I've had a few friends ask me about blogging lately. I've generally recommended it, especially if they're in an industry where contact with potential customers on a regular basis would be useful. For example, our friend David makes custom furniture. It's something that many people are inherently curious about. A blog would let people follow his construction process, and learn more about what goes into making a one of a kind item. There are some great examples online. If you're interested in what goes into make a custom tailored $4,000 suit, you can visit English Cut. How bout promoting a winery? Check out what Hugh is doing with Stormhoek.
Online Marketing. General Manager at The Mather Group. Formerly at Zippy Shell, 1-800-PACK-RAT, Shop.org, and Discovery Channel Stores.
Sunday, March 19, 2006
Friday, March 10, 2006
The $39 Experiment: Asking Random Companies for Free Stuff - Friday afternoon's fun link. And, it does raise the bigger question...what's your companies image, and how would you want it to respond.
Friday, March 03, 2006
Jeremy from Yahoo has a post on Edgeio. And on the bizzarre fire alarm at the Sheraton. After a two minute alarm at midnight, a distorted voice coming from a hidden speaker in your room, announcing false alarm, ten minutes later? And, then doing the same thing in another ten minutes? That's a recipe for a good nights sleep :)
Ok, back to Edgeio. I find the business model interesting; the idea of finding content that's widely dispersed and aggregating it seems like it would have a good chance to succeed. You'd have the ability to run ads against it, and it could scale, assuming a good tech infrastructure. The downside is that most fairly well known niches already have a goto site. Auctions? I'll go to Ebay. A used couch? CraigsList. I wonder if by being early, they'll get enough traction with users to succeed.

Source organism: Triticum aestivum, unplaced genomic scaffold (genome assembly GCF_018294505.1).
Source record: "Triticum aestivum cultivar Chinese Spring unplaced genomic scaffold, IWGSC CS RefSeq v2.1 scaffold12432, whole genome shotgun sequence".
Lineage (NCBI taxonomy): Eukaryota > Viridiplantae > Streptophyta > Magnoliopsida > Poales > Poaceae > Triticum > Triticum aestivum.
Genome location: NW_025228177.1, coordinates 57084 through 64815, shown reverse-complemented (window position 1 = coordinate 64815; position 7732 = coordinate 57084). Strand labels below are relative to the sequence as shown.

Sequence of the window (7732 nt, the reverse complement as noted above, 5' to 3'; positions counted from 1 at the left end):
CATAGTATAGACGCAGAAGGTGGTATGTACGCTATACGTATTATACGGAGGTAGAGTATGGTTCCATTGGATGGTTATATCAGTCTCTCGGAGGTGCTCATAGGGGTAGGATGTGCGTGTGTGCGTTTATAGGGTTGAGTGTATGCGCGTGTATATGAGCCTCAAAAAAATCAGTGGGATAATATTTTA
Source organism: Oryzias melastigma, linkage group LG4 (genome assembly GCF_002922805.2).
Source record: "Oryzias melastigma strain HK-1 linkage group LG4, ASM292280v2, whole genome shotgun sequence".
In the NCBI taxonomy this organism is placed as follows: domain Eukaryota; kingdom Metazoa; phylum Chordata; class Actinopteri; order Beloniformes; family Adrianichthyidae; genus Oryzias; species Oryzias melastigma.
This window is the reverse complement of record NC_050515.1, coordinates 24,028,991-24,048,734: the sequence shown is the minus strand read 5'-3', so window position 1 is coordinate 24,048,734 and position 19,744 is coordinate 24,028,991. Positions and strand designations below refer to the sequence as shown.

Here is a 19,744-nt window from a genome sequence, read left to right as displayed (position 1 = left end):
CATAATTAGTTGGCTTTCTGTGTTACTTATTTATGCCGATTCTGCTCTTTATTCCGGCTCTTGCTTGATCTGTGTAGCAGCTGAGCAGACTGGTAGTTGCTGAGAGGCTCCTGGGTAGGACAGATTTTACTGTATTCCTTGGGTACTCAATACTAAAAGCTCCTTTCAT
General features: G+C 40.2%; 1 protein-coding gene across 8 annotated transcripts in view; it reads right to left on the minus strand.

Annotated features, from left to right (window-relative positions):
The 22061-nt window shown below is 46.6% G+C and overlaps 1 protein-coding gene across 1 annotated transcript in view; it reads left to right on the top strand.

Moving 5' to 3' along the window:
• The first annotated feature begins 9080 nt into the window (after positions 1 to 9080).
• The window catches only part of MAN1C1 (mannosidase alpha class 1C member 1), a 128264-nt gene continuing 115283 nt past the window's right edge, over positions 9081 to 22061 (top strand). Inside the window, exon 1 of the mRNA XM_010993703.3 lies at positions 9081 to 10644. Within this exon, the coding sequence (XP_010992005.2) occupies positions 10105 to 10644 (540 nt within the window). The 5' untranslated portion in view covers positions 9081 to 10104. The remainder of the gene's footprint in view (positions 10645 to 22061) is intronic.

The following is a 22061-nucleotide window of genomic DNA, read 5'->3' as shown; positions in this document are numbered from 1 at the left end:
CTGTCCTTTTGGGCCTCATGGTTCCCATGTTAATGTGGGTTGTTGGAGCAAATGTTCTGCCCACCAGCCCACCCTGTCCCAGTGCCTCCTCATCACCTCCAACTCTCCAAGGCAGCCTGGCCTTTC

Wednesday, March 01, 2006
I'm at Search Engine Strategies (SES) in NYC today.
Some notes for the two sessions I've seen:
At the intro to the search engines panel yesterday, MSN and Ask were impressive, and Google was not as much.
MSN: fascinating demographic data. Assuming you've got a targeted brand, this could be very useful once they have more traffic.
Ask.com: Formerly Ask Jeeves. They're really making an effort. The VP they had on stage emphasized how they were reaching out to the search community, and how little overlap they had with Google and Yahoo.
Google: The manager who spoke Katie, just gave a quick overview of what's new. The ability to cut and paste ad groups within campaigns was featured prominently. I've tried it, it's very difficult to get it to work correctly.
SEM toolbox was very good. There are always one or two tools that you've never seen before. Jim Boykin from WeBuildpages.com had Jim Boykin - Webuildpages.com/sesny2006/
Whois.sc got mentioned a few times as a good resource.